For years, as long as I can remember, I have been trying to look and feel as healthy as possible. It started with me thinking I was too fat (mind you, I was only 4 years old). When I was 27, I found out I had psoriasis – it ‘suddenly’ appeared (it never does, of course). After trying some hormone-filled ointments without succes, the dermatologist told me I would never be able to get rid of it. Oh, I could move to Aruba, lying in the sun all day would heal psoriasis.
The not getting rid of it part, I didn’t believe. And I love winter and snow and seasons, so no way I was moving to Aruba. Of course I could learn to live with an ugly skin; people learn how to live with a leg missing. I just didn’t believe I had to, so I turned my studies about health up a notch and became a certified n
utritionist. I found parts of what I learned useful, but it wasn’t enough. The real eye-opener appeared when I started to listen to my body.
I had the feeling there were certain things I shouldn’t eat. I’m not talking about MacDonalds, obviously; I have always been foodie. My friends used to call me a rabbit during high school. This was more subtle. And instead of a period of trial and error, I decided to find out quickly, through a dietitian who works with applied kinesiology. The outcome was simple: I had to skip all wheat and cow dairy from my diet. I started straight away, and after a few weeks the psoriasis reduced. Being a nutritionist and a creative person, this wasn’t hard for me at all.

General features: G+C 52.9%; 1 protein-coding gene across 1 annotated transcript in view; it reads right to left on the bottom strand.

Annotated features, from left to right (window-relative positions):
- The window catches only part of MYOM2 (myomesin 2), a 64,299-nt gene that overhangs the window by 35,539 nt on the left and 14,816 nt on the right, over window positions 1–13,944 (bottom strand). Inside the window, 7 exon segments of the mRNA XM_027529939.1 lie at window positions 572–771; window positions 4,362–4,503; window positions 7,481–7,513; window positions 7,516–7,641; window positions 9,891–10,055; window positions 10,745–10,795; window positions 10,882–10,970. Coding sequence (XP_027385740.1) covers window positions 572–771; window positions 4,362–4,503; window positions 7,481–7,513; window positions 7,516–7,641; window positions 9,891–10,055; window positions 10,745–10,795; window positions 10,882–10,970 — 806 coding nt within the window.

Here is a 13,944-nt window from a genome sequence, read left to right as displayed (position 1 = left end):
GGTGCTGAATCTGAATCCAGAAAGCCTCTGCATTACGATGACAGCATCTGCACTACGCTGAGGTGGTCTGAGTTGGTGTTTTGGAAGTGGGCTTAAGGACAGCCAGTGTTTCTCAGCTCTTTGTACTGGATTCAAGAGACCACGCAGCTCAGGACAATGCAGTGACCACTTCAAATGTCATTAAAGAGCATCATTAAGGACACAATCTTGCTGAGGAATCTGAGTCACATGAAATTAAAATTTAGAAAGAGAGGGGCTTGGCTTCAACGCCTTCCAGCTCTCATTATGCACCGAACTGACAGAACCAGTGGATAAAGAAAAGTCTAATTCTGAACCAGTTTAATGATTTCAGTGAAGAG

But I still didn’t feel amazing, and then something else crossed my path. One of my best friends worked with an amazing holistic doctor and she told me to send a strand of hair which they would analyze with the Indigo computer. Part of the outcome didn’t surprise me: I am allergic to wheat and cow dairy (also cashews, shellfish and all GMO foods). But the other part was really interesting; my adrenal glands didn’t function properly. It took me a few months to fix this, and my psoriasis became less and less visible. Now, only when I eat wheat or cow dairy (or something really unhealthy), or when I stress too much, some spots appear. I actually feel blessed to have such a clear indicator of how I’m doing, health-wise.
Back to me, the nutritionist. Some days I am really positive about what I know about optimizing ones health. Some days I think: I know nothing!! There are people who know it all, like the (Dutch) dietitians registered here, or the lady who analyzed my hair. I’m ‘only’ a nutritionist, I’m not a doctor or a dietitian. But then again, why should I keep all I learned for myself? Maybe it will be useful to one person, and that would already be enough. So I’m spreading what I found out, I will keep on learning, and share my experiences when I think it might be useful.
I am a certified nutritionist after all! A nutritionist who thinks that the most important thing is to have a positive state of mind. But more about that later!